Using Urysohn's Lemma, it can be shown that a connected normal space $X$ (with more than one point) is uncountable. But then how can it be that a connected normal space might just be a single point? Is this immediate from Urysohn's Lemma?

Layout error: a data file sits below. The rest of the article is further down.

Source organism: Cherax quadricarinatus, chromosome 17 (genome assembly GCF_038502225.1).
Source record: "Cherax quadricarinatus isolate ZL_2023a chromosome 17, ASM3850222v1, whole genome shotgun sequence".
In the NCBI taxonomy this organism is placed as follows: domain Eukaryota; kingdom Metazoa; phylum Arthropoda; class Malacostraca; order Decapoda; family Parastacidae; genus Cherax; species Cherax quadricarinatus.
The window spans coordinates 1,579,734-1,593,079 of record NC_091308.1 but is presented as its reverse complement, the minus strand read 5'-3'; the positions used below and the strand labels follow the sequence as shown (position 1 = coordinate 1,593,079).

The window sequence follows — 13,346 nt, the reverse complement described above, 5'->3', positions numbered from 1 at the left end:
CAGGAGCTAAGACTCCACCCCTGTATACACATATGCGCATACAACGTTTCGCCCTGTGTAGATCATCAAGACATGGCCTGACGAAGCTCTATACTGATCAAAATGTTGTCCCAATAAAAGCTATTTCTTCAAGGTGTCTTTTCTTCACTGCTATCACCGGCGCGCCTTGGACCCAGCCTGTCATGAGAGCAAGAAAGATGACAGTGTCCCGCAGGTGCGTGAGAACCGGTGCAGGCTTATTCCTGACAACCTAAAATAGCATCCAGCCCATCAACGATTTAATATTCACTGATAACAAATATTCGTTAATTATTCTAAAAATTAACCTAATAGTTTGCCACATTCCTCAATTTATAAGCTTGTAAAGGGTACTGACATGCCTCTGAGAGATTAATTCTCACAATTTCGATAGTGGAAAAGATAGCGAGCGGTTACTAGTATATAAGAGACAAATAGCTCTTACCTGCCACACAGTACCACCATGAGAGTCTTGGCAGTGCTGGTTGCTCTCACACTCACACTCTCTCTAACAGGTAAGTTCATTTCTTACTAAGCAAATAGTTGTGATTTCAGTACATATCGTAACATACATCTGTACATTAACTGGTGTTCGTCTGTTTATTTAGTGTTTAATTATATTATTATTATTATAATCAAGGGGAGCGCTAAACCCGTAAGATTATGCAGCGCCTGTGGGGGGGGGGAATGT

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No, it’s immediate from the definitions of connectedness and normality. A one-point space is clearly not the union of two disjoint non-empty sets, open or otherwise, so it’s connected. A one-point space doesn’t contain two disjoint closed sets, so the defining condition of normality is vacuously satisfied.